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Transliteration Notes

FAQ

Where did the name Rumicode come from?

The name Rumicode was created by the original founder, Amir Najmi. Rumi, the great Persian poet, evokes the ancient and the literary. What you may not know is that Rumi was a descriptive name meaning Roman because Rumi lived most of his life in what was once the Eastern Roman Empire. Thus, you have "Roman code," a particularly befitting name for Rumicode's approach to using ASCII to write in different languages.

"Rumi" is written in the Papyrus font.

"Code" is written in the OCR-A font. OCR is a simple, monospaced font developed in 1968 by the American Type Founders. Back then, optical character recognition (OCR), was not as advanced as it is today. The OCR A font was one of the first typefaces specifically designed to be easily recognized by computers.

Where do you get the Rumicode Everyday links?

The links for the Rumicode Everyday sections are the sites you visit as part of your daily ritual along with your morning coffee and through-out the day.

We use information from Alexa rankings for countries and ask friends and family who speak the language or live in countries that speak the language for recommendations. If you know of site you think should be included on an Everyday list, we would love to hear from you!

When I use the email Compose functionality, the text of my email gets truncated. What's wrong with it?

The Compose Email functionality may not work depending on your email settings. If you are configured to use an webmail program like gmail or yahoo, you'll find that you are limited to a very short length of text. However, if you are set up to use the email program of your operating system, like Windows Outlook or MacMail, the full text should be carried over.

Rumicode is working on better integration with webmail! In the meantime, it may be best to copy and paste from the Compose window directly into your email textbox.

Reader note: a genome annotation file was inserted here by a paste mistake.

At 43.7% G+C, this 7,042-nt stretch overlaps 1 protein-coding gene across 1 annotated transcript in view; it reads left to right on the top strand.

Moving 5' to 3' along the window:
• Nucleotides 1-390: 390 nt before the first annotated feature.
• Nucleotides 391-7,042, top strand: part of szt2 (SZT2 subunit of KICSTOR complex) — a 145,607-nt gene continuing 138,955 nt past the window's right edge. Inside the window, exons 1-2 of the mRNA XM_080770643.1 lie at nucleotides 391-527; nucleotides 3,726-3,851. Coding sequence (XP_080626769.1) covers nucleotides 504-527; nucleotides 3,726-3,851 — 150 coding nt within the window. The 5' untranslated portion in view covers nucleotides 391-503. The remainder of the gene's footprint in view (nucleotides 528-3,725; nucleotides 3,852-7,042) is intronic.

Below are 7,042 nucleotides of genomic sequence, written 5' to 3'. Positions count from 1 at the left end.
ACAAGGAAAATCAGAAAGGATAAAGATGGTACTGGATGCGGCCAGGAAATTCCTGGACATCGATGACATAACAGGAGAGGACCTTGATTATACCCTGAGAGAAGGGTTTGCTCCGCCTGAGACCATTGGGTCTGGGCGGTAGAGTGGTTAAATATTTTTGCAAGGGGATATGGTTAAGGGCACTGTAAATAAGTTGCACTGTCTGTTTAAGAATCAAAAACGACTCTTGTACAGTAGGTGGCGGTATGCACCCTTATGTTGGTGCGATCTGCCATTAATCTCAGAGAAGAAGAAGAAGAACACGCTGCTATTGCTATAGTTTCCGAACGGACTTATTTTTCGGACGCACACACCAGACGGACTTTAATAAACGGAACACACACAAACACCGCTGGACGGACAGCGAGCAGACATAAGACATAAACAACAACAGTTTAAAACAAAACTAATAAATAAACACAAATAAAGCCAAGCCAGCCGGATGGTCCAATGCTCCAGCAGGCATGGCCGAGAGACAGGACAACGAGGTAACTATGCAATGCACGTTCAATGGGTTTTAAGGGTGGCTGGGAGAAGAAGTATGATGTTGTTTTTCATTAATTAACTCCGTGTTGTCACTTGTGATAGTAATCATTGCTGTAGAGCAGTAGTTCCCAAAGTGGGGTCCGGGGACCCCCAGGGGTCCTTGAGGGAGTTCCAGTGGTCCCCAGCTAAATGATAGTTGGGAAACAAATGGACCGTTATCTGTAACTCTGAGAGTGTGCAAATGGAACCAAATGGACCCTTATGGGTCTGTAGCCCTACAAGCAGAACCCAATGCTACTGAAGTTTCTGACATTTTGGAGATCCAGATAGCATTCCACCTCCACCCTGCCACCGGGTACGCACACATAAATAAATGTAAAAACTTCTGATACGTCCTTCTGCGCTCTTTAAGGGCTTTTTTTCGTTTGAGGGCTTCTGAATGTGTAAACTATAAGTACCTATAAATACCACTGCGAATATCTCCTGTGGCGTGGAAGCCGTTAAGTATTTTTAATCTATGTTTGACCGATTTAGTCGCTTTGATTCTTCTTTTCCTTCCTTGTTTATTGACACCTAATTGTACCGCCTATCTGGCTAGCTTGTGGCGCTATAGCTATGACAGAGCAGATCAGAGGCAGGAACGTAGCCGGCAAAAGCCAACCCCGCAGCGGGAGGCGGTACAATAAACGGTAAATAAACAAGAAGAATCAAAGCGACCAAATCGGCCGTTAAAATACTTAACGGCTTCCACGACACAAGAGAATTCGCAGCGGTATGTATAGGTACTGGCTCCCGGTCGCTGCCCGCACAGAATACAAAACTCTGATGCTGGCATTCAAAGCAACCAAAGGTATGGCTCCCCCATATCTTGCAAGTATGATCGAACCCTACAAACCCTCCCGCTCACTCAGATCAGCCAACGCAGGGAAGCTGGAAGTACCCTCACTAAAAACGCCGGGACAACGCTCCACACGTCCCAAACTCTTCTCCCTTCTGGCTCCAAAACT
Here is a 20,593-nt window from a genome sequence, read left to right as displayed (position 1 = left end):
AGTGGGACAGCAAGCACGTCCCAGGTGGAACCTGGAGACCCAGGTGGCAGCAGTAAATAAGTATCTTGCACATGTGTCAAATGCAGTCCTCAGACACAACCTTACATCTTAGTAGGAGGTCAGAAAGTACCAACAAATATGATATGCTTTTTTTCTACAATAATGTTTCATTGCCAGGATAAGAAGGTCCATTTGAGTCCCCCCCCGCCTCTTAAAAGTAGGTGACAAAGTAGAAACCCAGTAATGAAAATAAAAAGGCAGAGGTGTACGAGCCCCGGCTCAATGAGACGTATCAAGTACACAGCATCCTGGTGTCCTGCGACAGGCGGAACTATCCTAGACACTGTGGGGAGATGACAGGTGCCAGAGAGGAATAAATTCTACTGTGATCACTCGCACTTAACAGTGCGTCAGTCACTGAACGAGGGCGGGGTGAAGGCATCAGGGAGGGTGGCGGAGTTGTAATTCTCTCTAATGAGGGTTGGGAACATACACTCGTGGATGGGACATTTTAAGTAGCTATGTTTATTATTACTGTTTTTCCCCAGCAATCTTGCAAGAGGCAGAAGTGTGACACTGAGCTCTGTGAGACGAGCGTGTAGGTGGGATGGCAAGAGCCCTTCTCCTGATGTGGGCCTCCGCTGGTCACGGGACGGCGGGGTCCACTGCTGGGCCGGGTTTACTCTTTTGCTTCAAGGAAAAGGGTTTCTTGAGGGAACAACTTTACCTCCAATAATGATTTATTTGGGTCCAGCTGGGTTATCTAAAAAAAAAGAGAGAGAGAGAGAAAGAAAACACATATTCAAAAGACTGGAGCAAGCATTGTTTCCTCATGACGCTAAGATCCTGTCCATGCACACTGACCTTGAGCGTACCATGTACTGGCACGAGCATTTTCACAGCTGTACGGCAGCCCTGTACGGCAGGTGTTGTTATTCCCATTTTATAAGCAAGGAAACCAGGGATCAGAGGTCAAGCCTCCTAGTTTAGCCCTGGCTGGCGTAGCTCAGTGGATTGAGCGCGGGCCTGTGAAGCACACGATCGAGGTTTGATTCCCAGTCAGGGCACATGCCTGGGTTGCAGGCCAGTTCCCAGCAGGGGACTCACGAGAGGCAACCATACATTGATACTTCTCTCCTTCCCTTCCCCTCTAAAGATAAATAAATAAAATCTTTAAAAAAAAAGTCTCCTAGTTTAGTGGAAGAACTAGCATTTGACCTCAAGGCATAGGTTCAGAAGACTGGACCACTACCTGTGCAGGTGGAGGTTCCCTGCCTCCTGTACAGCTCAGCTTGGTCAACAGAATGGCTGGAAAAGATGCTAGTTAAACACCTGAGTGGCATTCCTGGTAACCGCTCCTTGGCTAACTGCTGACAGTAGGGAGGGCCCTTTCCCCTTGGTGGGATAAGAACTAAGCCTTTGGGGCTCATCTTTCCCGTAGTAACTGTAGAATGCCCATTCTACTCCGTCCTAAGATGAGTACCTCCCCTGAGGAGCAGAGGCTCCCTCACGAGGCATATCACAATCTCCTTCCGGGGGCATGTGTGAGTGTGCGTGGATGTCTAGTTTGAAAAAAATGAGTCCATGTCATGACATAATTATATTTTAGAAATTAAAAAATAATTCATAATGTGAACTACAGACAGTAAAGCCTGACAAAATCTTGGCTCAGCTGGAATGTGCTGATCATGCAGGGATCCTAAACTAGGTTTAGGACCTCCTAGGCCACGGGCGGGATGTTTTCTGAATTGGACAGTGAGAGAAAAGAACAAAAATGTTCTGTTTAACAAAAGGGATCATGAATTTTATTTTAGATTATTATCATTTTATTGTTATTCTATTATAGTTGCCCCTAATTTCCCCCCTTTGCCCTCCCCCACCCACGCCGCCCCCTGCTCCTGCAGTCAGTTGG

When I write something in Farsi or Urdu using Rumicode Compose, some of the text isn't correct even though I am sure I am using the correct mapping. Why not?

While many computers may have an Arabic font installed, they may not have Farsi or Urdu fonts installed. Most of your words will come out correctly but some characters won't.

You should try our Rumicode Greetings functionality. When you use Rumicode Farsi Greetings or Rumicode Urdu Greetings, we serve the fonts to you. We also generate an image instead of text so that you can be sure what you have written won't undergo changes because of font rendering differences between applications or hardware systems. To use Rumicode Greetings, you will need a Google account. We also highly recommend the Chrome Browser.

Since there are still times you will need fonts installed, what fonts do you recommend for Farsi and Urdu?

You can download some great Farsi fonts, as well as our favorite font, IranNastaliq, on the following page: Arabic/Persian Fonts on alefba.us

Here is a link for downloading our favorite Urdu font: Jameel Noori Nastaleeq

When I write something in Farsi or Urdu and post to my facebook account, what I typed in the Compose box doesn't display on my facebook wall. The text I have written undergoes changes I wasn't expecting and it's wrong. Why is that happening?

Use Rumicode Farsi Greetings or Rumicode Urdu Greetings instead! This way you can post exactly what you want onto your Facebook wall. Font rendering is a complicated process and not all web apps are able to handle the sophisticated rendering required for languages that have many ligatures such as Urdu and Farsi. As a result, Facebook may not be able to display the correct text.

With Rumicode Greetings, we solve the font rendering problem by serving the font to you instead of your relying on having the font installed. We then place the text in an image so that you can be sure that your message doesn't undergo any changes due to different font rendering capabilities between applications and hardware systems.